Black women leaders discuss navigating hair care, self-love, acceptance – UT Daily Beacon

With the outset of Black History Month, UT has hosted numerous lectures, conferences and other events to highlight the obstacles facing Black Americans and strides made towards racial progress. On Feb. 9, students and faculty came together once again to discuss natural hair and beauty in the Black community.

For centuries, hair has played a large role in self-expression and identification for Black Americans. It has been exercised as a means of resistance and empowerment and yet, there remains much misunderstanding and institutional bias surrounding the subject.

Rocky Topics, a lecture series sponsored by the Department of Psychology, Office of Multicultural Student Life and Office of the Dean of Students, offered a Natural Hair and Beauty discussion Wednesday night, emphasizing the mutual experiences of women of color.

Associate Dean of Students and Director of Inclusive Excellence Crystal Hardeman-Ikem kicked off the event by taking a historical deep dive, detailing vital movements that made way for embracing and appreciating the versatility of Black hair, such as the Natural Movement and Weave Movement.

More currently, California passed the Crown Act in 2019, which prohibits discrimination on the basis of hair style and texture. Even so, only 13 states have passed the law, not including Tennessee.

As 53% of Black women today continue to experience biased comments that their hair is “unprofessional” or “inappropriate,” Hardeman-Ikem urged attendees to spread awareness and fight for the induction of such laws in Tennessee to grant women of color more respect and equality in professional environments.

Carmanelette Rawls is a staff member at UT and works in the Office of Multicultural student life. Having been familiar with Rocky Topics for years and a Black woman herself, she expressed the importance discussions like this have for women of color.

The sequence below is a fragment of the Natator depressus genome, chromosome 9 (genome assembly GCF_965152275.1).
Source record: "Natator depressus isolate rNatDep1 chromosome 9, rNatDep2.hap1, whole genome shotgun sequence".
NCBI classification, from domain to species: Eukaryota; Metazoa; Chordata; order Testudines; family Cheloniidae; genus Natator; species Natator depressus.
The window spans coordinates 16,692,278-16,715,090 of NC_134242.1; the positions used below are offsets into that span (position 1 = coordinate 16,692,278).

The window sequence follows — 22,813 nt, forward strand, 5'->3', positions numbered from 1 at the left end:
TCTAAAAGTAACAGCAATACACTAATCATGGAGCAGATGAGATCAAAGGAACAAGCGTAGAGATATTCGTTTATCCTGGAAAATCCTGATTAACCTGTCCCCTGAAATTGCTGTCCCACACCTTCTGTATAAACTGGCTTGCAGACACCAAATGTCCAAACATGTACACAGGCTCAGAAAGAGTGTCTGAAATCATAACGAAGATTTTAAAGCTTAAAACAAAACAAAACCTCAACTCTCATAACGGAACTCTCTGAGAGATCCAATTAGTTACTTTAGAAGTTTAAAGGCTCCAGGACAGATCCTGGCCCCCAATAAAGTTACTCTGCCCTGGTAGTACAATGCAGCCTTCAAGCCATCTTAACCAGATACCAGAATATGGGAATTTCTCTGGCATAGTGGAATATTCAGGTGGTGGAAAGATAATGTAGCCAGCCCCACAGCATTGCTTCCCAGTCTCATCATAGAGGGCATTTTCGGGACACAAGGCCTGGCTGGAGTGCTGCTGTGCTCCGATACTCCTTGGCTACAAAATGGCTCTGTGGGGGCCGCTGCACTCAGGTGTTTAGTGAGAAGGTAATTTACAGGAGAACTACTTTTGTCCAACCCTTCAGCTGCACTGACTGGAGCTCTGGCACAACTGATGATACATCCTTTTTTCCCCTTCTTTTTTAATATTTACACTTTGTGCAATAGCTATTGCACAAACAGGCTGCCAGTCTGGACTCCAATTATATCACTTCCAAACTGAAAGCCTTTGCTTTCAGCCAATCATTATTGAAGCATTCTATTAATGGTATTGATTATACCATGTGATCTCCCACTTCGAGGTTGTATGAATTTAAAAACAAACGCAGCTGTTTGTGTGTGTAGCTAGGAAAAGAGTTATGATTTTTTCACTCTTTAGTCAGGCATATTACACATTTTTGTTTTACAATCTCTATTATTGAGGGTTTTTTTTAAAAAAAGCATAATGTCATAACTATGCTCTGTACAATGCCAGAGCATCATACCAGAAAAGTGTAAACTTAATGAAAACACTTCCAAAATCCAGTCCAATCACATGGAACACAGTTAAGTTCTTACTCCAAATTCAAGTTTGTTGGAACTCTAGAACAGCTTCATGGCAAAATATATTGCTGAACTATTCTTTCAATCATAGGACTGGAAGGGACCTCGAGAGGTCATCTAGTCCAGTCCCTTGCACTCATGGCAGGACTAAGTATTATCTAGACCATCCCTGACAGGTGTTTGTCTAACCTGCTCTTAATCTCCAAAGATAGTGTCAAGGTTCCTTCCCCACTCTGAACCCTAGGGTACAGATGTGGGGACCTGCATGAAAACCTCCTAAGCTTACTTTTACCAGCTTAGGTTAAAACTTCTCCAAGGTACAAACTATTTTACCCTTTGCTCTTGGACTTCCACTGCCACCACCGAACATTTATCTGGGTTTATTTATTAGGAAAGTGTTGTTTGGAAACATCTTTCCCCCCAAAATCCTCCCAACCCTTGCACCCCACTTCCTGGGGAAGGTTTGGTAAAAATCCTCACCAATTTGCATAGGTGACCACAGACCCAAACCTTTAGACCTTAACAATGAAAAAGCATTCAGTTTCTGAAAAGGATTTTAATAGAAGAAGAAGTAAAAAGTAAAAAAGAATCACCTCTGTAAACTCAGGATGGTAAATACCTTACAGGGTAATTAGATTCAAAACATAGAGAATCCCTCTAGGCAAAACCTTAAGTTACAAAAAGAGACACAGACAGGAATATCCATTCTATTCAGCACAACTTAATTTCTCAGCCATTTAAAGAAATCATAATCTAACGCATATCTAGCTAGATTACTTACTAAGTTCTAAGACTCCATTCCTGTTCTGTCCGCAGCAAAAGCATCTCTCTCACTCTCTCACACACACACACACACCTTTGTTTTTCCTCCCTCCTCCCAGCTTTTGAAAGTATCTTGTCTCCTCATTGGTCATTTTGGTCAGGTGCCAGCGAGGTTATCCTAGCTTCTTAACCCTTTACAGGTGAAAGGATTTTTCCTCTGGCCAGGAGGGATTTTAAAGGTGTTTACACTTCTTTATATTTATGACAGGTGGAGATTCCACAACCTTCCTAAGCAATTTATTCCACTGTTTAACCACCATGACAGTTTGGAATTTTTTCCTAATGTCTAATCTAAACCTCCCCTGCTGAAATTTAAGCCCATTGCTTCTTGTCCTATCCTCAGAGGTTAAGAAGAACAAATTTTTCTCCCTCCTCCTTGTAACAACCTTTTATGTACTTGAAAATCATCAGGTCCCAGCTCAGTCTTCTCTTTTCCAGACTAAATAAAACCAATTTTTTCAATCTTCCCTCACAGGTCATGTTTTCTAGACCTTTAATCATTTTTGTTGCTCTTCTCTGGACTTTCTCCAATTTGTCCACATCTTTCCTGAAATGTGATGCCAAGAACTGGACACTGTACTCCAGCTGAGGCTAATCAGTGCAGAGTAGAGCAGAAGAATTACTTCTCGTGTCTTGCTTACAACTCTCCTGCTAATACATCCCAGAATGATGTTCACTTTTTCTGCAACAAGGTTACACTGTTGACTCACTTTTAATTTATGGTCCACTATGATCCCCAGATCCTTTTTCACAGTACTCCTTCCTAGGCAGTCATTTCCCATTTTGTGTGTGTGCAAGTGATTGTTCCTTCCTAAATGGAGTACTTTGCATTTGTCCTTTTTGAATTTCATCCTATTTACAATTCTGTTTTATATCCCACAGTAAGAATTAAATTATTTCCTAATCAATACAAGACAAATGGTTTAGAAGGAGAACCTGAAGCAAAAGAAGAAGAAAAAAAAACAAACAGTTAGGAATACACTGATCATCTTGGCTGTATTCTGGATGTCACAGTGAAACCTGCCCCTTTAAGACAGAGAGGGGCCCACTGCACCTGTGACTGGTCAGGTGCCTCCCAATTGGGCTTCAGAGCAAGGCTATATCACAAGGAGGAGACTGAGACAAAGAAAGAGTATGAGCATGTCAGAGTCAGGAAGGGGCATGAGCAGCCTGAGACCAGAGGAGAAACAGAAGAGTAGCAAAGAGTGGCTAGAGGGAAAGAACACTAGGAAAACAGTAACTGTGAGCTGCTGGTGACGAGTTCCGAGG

“This topic drew me in because it’s something I deal with everyday — not just during February or Black history month,” said Rawls. “These are challenges I have faced on a day to day basis from concerns about what hairstyles would be deemed ‘acceptable’ in my community to finding the right products or hair stylists. Learning your hair is a part of learning about yourself and how to care for your body, so it’s important to have these conversations with students.”

With her zealous and welcoming spirit, Hardeman-Ikem continued to create a safe space to give light to silenced voices. One by one, students and other attendees explained the challenges of having limited resources, not being educated on their hair type or how to take care of it and the troubles that came with navigating their hair transitions.

Janelle Coleman, Executive Director for Diversity and Engagement, has experienced her own complex hair journey from relaxed hair to natural and even hair loss. Having experienced difficulty in maintaining her hair, Coleman offered insight on what it meant to open up with others about similar experiences.

“It was good to hear from the students and what they’re specifically dealing with now and how challenging it can be for a new student in Knoxville to access those resources — hair care products, guidance — not a lot of people in the area with experience with our hair,” said Coleman.

“It can be difficult and isolating and it showed me how needed these events and we, as professional women, who wear our natural hair proudly.”

Upon the conclusion of the event, attendees offered to swap various products including shampoos, sprays, masks and more that could be beneficial to other Black women there.

Regardless of the choice of hair, whether it be natural, dreadlocks or “the big chop,” Hardeman-Ikem and her colleagues concluded the event by reminding the young women of color that hair care is a process — it starts with reminding themselves that they are enough and that their hair is beautiful regardless of how they wear it or how it is perceived.


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